was raised in the Long Island suburb of Hicksville, where he learned to
play piano as a child. As he approached his adolescence, Joel started to
rebel, joining teenage street gangs and boxing as welterweight. He fought
a total of 22 fights as a teenager, and during one of the fights, he broke
his nose. For the early years of his adolescence, he divided his time
between studying piano and fighting. Upon seeing the Beatles on the Ed
Sullivan Show in 1964, Joel decided to pursue a full-time musical career
and set about finding a local Long Island band to join. Eventually, he
found the Echoes, a group that specialized in British Invasion covers. The
Echoes became a popular New York attraction, convincing him to quit high
school to become a professional musician.
While still a member of the Echoes, Joel
began playing recording sessions in 1965, when he was just 16 years old.
Joel played piano on several recordings George "Shadow" Morton
produced -- including the Shangri-Las' "Leader of the Pack" --
as well as several records released through Kama Sutra Productions. During
this time, the Echoes started to play numerous late-night shows. Soon, his
musical commitments occupied all of his time and Joel dropped out of high
school, just a few months shy of his graduation.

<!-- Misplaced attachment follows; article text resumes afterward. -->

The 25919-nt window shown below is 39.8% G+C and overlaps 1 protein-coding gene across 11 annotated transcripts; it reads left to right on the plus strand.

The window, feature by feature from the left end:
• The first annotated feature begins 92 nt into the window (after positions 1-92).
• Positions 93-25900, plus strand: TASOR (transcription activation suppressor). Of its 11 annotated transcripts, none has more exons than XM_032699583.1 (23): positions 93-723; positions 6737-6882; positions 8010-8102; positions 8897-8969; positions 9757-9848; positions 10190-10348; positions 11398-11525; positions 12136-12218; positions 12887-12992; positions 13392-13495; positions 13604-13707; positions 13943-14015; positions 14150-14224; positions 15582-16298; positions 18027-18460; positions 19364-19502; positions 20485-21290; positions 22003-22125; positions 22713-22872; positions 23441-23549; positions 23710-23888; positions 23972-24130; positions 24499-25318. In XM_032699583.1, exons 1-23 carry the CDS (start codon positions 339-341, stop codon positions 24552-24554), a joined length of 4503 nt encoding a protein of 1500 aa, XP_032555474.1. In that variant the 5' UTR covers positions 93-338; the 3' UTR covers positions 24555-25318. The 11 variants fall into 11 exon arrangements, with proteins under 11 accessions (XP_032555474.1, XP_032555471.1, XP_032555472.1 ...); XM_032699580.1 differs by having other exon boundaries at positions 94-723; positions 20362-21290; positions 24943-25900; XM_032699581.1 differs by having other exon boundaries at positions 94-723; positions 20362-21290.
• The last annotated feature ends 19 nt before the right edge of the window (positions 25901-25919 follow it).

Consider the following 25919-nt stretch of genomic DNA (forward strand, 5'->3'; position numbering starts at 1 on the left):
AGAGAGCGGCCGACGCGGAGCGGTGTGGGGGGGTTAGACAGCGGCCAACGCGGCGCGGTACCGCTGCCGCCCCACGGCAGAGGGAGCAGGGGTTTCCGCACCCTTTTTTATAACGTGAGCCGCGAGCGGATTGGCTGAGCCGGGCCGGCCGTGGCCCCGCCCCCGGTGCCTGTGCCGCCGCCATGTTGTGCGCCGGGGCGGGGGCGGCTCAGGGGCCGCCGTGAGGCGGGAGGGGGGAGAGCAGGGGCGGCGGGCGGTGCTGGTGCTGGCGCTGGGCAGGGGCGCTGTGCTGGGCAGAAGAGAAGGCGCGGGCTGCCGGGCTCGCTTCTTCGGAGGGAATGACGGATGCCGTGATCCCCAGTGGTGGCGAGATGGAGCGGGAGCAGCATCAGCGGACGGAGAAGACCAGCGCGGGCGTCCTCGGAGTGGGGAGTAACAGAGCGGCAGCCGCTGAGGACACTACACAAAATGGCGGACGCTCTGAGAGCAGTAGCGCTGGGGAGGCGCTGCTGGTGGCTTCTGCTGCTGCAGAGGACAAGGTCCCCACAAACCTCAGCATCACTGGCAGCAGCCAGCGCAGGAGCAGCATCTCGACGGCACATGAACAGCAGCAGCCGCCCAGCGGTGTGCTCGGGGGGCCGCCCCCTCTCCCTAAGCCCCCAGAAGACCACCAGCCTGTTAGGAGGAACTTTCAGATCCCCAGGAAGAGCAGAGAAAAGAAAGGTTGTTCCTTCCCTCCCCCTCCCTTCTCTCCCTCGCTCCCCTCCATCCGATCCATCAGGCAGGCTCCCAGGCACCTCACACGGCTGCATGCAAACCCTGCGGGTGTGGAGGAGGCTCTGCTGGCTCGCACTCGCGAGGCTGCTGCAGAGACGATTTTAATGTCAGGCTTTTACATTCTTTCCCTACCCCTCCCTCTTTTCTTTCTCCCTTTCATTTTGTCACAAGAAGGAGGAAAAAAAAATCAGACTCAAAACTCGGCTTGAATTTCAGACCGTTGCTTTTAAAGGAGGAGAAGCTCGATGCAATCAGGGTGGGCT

Later in 1965, the Echoes changed their
name twice -- once to the Emeralds and finally to the Lost Souls. For two
years, he played sessions and performed with the Lost Souls. In 1967, he
left the band to join the Hassles, a local Long Island rock & roll
band that had signed a contract with United Artists Records. Over the next
year and a half, the Hassles released two albums and four singles, all of
which failed commercially. In 1969, the Hassles broke up. Joel and the
band's drummer, Jon Small, formed an organ and drums duo called Attila. In
Attila, Joel played his organ through a variety of effects pedals,
creating a heavy psychedelic hard rock album completely without guitars.
On the cover of the band's eponymous album, both Joel and Small were
dressed as barbarians; in an interview on the back of the album, Joel
claimed to forget the name of his previous band and stated that he only
"sweated" two things -- perfecting his sound and the war in
Southeast Asia. Epic released Attila early in 1970 and it was an immediate
bomb and the duo broke up. While the group was still together, Joel began
a romance with Small's wife, Elizabeth; she would eventually leave the
drummer to marry the pianist.
After Attila's embarrassing failure, Joel
wrote rock criticism for a magazine called Changes and played on